Busy…busy…busy. That’s my life right now and that of course leaves little time for blogging. But in the same spirit as Forrest Gump who exclaimed, “I gotta find Bubba!” – I have to comment on Torre! The problem is that there is no time. But I did comment on the hiring of Joe Torre when the subject was brought up on one my Fantasy Football message boards recently and so I am just going to copy and paste what I wrote. Here it is:
“I think the Torre move was a good one. If nothing else it communicates to the baseball world and more importantly to the players themselves that the Dodgers are committed to winning a championship. Dodger management talks about how their goal is to win a championship but sometimes those words get lost. Joe Torre will be a daily visual reminder to those players of what their objective is and that is to bring the World Series trophy back to Los Angeles. The Dodgers are in desperate need of real leadership and nobody in recent years has been willing to step it up, including their managers. Torre will fill that role and will be a manager that players look up to and respect. He’s the perfect manager right now for a very talented group of young players who are going to learn a lot from him. He may not be any better than Grady Little or Jim Tracy in terms of in-game managing, but he brings some intangibles that may be the “glue” (as Phil Jackson put it yesterday) that brings this team together in much the same way that Kirk Gibson did in ’88.”
Anyway, that pretty much summed it up. Now, about Grady Little.
I liked Grady Little and for the record, despite my recent ranting about his late-season managing, I was okay with him managing in 2008. Experience is the best teacher and I think he would likely have done some things differently. As far as the things I mentioned in my recent blog article, I’m beginning to realize that many other managers do some of the same types of things I mentioned. In Game 4 of the ALCS, Red Sox manager Terry Francona left Manny Delcarmen in the game a few batters too long, letting the game get so far out of reach that even back-to-back-to-back home runs by the Red Sox in the very next inning only made a dent in the Indian lead. The Red Sox were forced to come back from 3 games to 1.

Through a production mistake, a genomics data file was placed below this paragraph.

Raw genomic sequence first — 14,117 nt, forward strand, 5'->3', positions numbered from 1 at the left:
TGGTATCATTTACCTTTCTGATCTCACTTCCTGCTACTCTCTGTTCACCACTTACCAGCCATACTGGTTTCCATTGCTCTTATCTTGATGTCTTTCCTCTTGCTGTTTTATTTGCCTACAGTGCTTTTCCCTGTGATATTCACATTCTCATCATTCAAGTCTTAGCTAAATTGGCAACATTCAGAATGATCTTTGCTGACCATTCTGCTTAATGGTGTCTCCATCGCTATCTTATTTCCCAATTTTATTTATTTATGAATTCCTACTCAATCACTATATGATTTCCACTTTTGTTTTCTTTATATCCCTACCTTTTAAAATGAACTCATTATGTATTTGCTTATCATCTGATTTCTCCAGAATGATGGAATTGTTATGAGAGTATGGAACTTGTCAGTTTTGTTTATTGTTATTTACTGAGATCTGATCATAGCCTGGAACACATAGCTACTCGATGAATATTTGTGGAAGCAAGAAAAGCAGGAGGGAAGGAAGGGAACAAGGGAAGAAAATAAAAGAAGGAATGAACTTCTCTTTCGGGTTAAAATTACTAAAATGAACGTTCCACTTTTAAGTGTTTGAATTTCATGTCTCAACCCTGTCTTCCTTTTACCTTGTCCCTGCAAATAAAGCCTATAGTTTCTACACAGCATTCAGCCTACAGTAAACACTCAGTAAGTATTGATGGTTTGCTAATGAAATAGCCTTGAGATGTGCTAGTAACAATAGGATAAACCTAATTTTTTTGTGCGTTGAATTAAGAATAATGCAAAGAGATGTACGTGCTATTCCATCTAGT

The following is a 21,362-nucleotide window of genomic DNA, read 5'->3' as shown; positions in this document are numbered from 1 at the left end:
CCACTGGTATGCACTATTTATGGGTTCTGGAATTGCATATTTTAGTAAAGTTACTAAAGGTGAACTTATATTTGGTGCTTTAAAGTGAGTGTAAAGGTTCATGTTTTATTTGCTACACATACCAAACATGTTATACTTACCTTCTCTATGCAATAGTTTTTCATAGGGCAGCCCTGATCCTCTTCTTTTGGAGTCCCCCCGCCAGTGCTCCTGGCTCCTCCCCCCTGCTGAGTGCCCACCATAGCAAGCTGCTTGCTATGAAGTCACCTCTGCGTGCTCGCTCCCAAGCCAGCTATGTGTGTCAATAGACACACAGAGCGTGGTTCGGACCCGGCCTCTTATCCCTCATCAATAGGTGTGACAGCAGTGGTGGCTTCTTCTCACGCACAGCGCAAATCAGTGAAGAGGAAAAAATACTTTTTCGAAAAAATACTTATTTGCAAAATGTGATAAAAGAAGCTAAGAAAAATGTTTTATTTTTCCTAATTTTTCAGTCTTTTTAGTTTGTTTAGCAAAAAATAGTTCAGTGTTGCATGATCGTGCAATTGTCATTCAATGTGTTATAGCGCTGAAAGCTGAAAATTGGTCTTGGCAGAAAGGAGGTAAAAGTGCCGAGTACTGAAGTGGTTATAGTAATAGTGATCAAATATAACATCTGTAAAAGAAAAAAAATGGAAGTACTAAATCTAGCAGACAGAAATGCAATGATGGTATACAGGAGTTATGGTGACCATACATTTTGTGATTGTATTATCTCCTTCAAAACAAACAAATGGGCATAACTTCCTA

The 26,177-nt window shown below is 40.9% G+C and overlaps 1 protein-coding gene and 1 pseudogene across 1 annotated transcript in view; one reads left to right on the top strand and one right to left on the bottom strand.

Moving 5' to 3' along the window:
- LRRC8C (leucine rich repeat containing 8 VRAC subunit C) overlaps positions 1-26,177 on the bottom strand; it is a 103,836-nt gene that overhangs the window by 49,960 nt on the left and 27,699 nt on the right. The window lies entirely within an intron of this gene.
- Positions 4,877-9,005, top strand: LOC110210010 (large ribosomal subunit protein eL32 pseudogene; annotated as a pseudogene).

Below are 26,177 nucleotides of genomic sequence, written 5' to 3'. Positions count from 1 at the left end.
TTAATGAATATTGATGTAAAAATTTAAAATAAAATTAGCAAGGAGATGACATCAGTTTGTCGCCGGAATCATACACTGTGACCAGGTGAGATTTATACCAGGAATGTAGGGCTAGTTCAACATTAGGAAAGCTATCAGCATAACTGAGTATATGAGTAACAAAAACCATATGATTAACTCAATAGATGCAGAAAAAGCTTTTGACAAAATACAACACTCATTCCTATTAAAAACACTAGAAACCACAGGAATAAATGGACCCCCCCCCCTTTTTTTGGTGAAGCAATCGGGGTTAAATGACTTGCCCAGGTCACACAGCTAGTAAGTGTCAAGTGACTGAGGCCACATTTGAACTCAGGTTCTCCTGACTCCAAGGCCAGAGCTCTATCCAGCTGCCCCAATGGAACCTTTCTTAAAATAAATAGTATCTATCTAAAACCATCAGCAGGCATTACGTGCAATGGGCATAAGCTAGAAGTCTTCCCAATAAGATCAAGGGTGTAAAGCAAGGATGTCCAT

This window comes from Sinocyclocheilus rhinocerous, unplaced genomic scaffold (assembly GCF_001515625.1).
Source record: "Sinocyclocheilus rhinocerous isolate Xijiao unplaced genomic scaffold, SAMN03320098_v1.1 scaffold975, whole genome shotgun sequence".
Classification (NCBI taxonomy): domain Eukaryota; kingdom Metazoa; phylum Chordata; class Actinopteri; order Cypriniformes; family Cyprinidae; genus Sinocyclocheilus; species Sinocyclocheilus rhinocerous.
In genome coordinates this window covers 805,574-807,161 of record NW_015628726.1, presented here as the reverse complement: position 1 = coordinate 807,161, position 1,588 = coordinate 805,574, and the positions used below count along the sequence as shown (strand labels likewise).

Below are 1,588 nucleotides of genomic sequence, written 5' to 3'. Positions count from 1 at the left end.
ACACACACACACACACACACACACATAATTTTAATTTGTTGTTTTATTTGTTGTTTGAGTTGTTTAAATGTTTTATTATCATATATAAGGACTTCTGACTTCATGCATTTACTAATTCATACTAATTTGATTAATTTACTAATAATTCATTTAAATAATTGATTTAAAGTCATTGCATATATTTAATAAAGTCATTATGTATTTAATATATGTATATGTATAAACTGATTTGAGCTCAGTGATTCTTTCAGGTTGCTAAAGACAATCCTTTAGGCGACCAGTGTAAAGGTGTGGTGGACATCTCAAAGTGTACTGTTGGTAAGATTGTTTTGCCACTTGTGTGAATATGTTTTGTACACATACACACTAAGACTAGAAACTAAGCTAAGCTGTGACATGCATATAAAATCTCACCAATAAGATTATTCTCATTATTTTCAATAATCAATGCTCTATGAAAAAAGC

I choose to remember Grady’s brief tenure with the Dodgers not by the late-season collapse of 2007 but by the magical late-season comebacks of 2006. I will remember the night of September 18th, when the Dodgers came back from a 9-5 deficit by clubbing four consecutive home runs in the bottom of the 9th (two of them off Trevor Hoffman) and after giving up the lead again in the 10th, won it on a walk-off home run by Nomar Garciaparra. I will remember how Nomar’s walk-off grand slam aginst the D-Backs in the last home game of the season kicked off a perfect final week of the season that propelled the Dodgers into postseason. The first playoff game I ever attended was during Grady’s time with the Dodgers.
Despite the way 2007 ended, I will miss Grady. But like Brett Tomko said after finding out that he was placed on waivers to make room for David Wells, “Well, it’s not like they’re bringing in a chump.” This Christmas Grady Little can tell his friends and relatives, “I left the Dodgers and it took a Hall-Of-Fame manager to replace me.” Thank you, Grady for your two years with the Dodgers and best of luck in your future endeavors.
And now hello, Joe Torre. I was excited when I heard that Torre was taking the job as manager of the Dodgers but what made me really excited was when Torre made comments during his introductory speech that resembled the things I said in my recent blog about the Yankees. Joe Torre understands why the Yankees crumbled in the playoffs year after year and he will be advising GM Ned Colletti on personnel moves – something they wouldn’t let him do in New York. I’m as optimistic as I’ve ever been about the future of the Dodgers.